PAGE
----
If there’s anything YouTubers are good at talking about it kind of has to be YouTube, doesn’t it?
In the grand scheme of things YouTube is still very young, and there were always bound to be growing pains for the platform as it developed into a massive international community in only ten years (it really is like it’s hitting puberty). From understanding the divide between creator and audience, questioning the ethics of brand deals, and realising the pressure of maintaining a YouTube persona, to the more recent conversations about quality content versus popular content, creators continue to highlight the importance of talking about their platform and the virtual ecosystem it has created.
In our feature How To Make YouTube Engaging Again, TenEighty explored some of the latest issues being discussed in the community, but why stop there when there’s such a wealth of thought-provoking content that has been created this year? So here is Five of the Best: Videos About YouTube Culture in 2016.
RE: Ramble About YouTube – Francesca Georgiou
Jack Howard‘s video Ramble About YouTube elicited a big reaction from the community, including this fantastic video response from Francesca Georgiou (Wait, video response? Call back to 2010?!). We love this video for its eloquence in presenting the complexities that are at play.
Francesca touches upon the unique difficulties facing female creators, how YouTube’s algorithms tend to hurt smaller YouTubers and how this can leave smaller creators feeling conflicted about their place on the platform.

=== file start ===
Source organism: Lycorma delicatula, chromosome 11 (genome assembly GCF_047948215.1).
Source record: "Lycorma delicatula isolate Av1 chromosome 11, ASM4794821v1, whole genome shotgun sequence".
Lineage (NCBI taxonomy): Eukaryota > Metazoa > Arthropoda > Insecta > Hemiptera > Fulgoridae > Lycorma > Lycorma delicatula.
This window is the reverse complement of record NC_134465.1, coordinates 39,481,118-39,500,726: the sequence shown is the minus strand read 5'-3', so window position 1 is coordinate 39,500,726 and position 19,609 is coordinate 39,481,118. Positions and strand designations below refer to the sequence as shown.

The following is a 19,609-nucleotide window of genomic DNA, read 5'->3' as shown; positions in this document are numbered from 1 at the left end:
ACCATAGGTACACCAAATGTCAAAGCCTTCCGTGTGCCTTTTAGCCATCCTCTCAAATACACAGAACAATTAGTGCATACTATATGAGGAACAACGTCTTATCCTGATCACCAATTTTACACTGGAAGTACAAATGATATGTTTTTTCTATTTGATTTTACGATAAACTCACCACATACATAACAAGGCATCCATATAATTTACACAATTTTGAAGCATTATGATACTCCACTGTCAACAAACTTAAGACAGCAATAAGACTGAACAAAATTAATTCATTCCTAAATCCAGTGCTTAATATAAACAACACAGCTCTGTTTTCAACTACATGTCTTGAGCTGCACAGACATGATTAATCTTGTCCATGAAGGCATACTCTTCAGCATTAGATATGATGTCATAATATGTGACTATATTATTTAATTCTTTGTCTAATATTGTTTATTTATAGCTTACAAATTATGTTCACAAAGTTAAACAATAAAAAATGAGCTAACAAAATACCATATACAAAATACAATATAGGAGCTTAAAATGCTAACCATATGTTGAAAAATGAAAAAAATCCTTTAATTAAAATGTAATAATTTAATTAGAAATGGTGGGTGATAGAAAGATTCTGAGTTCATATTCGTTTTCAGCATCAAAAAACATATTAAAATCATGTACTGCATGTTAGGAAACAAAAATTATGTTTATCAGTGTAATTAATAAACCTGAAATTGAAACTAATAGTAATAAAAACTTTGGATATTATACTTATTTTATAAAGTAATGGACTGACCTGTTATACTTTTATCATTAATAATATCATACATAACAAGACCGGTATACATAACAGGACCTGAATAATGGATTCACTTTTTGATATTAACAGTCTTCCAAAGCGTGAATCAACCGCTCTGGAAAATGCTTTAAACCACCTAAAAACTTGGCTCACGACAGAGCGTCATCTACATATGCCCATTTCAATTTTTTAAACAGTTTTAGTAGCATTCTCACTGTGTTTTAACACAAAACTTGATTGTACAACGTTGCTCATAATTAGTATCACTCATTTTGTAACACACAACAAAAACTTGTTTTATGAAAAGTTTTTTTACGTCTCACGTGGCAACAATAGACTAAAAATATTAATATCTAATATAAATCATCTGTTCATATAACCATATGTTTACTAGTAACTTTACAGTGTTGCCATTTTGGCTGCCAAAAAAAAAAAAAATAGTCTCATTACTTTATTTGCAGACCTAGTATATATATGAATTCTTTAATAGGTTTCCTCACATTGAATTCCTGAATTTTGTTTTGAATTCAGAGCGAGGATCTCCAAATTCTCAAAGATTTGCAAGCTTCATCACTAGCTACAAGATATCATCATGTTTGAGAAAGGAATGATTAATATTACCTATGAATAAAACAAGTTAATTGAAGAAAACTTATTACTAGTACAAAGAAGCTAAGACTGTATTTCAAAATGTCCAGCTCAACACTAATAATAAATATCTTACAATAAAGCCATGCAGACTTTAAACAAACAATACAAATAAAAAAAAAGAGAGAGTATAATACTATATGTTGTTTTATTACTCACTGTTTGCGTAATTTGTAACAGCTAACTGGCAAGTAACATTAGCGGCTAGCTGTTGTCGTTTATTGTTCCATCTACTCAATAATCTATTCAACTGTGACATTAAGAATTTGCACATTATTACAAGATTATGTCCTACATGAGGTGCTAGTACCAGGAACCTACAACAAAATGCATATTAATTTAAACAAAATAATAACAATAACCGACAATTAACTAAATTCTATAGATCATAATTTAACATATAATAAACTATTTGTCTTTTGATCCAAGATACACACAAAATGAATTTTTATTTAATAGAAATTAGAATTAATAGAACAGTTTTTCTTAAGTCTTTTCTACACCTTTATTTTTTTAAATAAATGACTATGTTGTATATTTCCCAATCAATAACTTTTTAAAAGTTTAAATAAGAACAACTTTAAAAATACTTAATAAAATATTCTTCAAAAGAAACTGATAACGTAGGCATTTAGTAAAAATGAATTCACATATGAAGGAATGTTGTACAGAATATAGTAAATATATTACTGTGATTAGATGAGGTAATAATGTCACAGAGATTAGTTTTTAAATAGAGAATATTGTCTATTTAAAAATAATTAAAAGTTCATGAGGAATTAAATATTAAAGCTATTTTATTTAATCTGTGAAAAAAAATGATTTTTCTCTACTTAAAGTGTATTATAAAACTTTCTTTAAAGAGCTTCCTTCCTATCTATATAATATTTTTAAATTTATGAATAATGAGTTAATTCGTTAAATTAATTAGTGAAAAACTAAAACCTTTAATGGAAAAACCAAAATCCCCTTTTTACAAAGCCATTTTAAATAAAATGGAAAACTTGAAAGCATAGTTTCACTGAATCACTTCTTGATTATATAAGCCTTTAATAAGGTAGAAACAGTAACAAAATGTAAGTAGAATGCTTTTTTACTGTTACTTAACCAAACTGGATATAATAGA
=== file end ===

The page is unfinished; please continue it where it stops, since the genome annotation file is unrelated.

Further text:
Tying the whole conversation together, Francesca’s video brings us back to a broader conversation about YouTube culture. Besides the idea that fostering community feels secondary to YouTube today, what are the broader implications of removing the “All Activity” tab? How will this change the way the community moves forward over the next few years?
We’re already seeing blogs and playlists devoted to more community and small content creator support, hopefully this will mark a new era of creative content for us to all adore!
Turning Fans Into Customers | Space Camp Day 14 – Rosianna Halse Rojas
We can always count on Rosianna Halse Rojas to create amazingly articulate, thoughtful content. Back in 2007, when the YouTube community first coming together, the idea of brand deals and a YouTube career didn’t even exist. But as audiences grew, as well as the potential to market to those audiences, so did the ethical questions about sponsored content.
Describing the contrast between what it means to be a fan and what it means to be a customer, Rosianna emphasises an important point about identifying with media and YouTube as a fan versus purchasing an item as a consumer. The video mentions the idea that we don’t buy Zoella’s bath bombs because we want to be consumers, but that we buy her adorable makeup bags because we identify with being a part of her fandom. And we like being part of her fandom damn it!
This video speaks to a recent tension arising from creators taking brand deals and fans feeling disconnected when the question of profit comes into content. Because YouTube is such a personal, intimate experience, it’s understandable that viewers feel devalued when they are viewed more as potential customers than friends. Then again, do we have a right to feel uncomfortable when creators want to be paid for their work? So may questions, Rosianna! We’re having too many thoughts about it all!